In 1988 the only exhibition to feature the work of Carola Gregor, Master Photographs From the Photography in the Fine Arts Exhibitions, 1959-1967, was held at the International Center of Photography.

    Word Count: 2058

  • Media:
    Petitions for naturalization from the U.S. District Court for the Southern District of New York of Carola Gregor (Naturalizations, box 1018-1020, cert. no. 513486-513958, 9-12 Apr 1945, Records of District Courts of the United States, 1685 - 2009, RG 21. National Archives at New York, & cc=2060123 & personaUrl=%2Fark%3A%2F61903%2F1%3A1%3AQP7X-FZX8">
    Homer- The Hydrophobic Duck by Carola Gregor published in U.S. Camera 1943, p. 63 (Photo: Helene Roth).
    Portrait of Fritz Goro by Carola Gregor, published in Life, 13 September 1937, p. 104 (Photo: Helene Roth).
    Photograph of Amazonian birds by Carola Gregor for the brochure Pavilhão do Brasil. Feira Mundial de Nova York de 1939, pp. 11–12 (Photo: Helene Roth).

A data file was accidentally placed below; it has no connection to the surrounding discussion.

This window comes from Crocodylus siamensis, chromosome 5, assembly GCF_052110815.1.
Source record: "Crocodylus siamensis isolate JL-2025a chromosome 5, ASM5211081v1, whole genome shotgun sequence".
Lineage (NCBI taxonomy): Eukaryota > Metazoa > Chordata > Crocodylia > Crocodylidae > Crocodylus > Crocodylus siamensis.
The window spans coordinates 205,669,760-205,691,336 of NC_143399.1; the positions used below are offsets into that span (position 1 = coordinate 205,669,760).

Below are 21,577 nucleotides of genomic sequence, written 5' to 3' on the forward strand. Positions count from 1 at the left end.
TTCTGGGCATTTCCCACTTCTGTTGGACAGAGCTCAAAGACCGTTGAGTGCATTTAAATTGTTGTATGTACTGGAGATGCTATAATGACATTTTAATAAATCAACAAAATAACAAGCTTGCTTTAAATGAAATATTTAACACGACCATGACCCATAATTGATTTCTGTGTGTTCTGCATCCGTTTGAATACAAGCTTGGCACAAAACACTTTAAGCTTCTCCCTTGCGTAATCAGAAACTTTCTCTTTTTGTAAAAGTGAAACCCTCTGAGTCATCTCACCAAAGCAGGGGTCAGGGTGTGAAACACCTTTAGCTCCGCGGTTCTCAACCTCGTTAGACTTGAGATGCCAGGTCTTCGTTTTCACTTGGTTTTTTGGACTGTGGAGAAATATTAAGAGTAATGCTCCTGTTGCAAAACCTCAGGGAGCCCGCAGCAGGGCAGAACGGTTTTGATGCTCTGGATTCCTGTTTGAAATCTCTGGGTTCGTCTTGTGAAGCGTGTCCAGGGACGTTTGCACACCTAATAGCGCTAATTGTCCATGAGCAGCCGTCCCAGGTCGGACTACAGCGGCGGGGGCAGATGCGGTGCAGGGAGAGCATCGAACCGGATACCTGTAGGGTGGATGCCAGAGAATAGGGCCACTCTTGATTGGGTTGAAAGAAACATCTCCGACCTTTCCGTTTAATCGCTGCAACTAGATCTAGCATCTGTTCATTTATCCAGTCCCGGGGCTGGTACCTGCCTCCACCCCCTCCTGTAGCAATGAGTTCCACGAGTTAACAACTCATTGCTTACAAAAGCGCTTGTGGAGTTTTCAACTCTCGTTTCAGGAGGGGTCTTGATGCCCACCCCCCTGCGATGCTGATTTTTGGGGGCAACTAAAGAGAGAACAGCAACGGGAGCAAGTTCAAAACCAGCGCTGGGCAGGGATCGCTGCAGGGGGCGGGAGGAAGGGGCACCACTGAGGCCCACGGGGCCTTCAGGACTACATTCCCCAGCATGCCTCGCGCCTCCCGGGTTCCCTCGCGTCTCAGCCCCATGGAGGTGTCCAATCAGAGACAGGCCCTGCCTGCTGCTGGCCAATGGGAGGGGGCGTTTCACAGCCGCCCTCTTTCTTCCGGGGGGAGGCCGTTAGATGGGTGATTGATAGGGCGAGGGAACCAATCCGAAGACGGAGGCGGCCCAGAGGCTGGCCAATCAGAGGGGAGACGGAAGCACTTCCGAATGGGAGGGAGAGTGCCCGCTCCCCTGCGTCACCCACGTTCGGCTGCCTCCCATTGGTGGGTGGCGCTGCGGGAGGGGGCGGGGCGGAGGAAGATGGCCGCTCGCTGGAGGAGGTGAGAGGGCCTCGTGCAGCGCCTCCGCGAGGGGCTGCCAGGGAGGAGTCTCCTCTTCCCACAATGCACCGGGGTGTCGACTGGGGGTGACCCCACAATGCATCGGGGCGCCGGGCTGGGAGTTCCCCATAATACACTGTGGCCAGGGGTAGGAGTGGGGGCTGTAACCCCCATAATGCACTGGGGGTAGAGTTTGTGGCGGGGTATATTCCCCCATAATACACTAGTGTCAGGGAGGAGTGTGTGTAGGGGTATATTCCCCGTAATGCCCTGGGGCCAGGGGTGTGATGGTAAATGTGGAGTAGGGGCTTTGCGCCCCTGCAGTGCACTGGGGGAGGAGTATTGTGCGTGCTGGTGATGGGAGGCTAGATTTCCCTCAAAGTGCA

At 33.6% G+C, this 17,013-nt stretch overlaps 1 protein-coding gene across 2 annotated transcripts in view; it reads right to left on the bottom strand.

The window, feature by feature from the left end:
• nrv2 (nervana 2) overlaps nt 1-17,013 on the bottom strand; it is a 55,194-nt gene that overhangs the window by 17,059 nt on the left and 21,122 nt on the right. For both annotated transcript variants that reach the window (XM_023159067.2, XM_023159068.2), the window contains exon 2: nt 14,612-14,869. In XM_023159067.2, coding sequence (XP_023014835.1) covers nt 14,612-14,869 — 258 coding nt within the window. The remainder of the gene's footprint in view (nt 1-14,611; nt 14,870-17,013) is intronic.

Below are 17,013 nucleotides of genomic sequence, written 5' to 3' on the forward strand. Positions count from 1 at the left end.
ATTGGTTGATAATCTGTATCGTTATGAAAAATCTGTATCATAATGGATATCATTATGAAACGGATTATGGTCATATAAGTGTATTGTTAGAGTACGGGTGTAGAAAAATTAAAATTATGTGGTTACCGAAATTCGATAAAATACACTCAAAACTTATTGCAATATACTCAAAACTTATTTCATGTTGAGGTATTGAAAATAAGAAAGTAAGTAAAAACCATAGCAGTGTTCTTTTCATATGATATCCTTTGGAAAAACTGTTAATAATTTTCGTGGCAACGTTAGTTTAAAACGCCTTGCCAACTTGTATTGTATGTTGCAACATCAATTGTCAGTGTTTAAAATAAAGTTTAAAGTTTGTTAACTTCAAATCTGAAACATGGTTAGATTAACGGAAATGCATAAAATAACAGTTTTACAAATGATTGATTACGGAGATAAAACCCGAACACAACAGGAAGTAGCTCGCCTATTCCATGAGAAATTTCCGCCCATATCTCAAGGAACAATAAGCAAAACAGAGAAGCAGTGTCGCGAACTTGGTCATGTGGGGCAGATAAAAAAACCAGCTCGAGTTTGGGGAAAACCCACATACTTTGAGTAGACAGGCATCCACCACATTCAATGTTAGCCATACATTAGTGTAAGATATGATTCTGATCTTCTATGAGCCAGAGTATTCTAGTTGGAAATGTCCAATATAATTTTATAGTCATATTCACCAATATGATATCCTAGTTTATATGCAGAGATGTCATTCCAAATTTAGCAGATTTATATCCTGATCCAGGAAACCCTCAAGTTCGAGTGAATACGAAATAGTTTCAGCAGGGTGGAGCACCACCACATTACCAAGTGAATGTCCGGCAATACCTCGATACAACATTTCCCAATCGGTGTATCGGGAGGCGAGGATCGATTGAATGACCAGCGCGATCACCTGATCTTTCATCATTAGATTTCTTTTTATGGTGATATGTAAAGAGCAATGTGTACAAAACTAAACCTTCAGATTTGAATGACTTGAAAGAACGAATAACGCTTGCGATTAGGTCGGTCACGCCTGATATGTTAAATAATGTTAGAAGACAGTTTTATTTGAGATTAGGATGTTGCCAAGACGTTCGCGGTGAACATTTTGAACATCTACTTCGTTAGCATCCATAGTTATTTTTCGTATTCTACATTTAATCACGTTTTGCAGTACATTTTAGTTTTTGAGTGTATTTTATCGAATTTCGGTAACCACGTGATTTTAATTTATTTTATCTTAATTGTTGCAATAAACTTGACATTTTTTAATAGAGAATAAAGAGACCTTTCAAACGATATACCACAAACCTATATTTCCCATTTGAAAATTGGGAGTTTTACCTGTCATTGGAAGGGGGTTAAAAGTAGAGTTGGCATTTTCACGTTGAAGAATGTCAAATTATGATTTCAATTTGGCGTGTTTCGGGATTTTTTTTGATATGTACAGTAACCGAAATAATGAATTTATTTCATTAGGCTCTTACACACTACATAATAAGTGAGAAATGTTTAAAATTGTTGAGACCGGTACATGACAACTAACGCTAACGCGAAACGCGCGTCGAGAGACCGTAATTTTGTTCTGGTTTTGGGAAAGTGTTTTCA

Mending Nets by Carola Gregor, published in Popular Photography, October 1942, p. 40 (Photo: Helene Roth).
    A gleaming spider by Carola Gregor, published in Popular Photography, August 1948, pp. 81–82 (Photo: Helene Roth).
    Reportage “Liger. A lion and a tigress produce a new kind of zoo baby” with images by Carola Gregor, published in Life, 20 September 1948, p. 109 (Photo: Helene Roth).
    Reportage “Liger. A lion and a tigress produce a new kind of zoo baby” with images by Carola Gregor, published in Life, 20 September 1948, pp. 111–112 (Photo: Helene Roth).
    War Manpower Commission. Farm labor poster distributed to Department of Agriculture. Photograph by Carola Gregor (Library of Congress, Prints & Photographs Division, Farm Security Administration/Office of War Information Black-and-White Negatives).
  • Bibliography (selected):

    Anonymous, “Life’s Party.” With Image by Carola Greogor. Life, 14 June 1937, p. 88.

    Anonymous. “Life’s pictures.” With Image by Carola Greogor. Life, 13 September 1937, p. 104.

    Anonymous. “How a few Thousand Nazis Seized Norway.” With Images by Carola Greogor. Life, 6 May 1940, pp. 90–98.

    Anonymous. “Fisherman Convoy.” With Image by Carola Greogor. Popular Photography, October 1942, p. 40.

    Anonymous. “Homer- The Hydrophobic Duck.” Image by Carola Gregor. U.S. Camera, 1943, p. 63.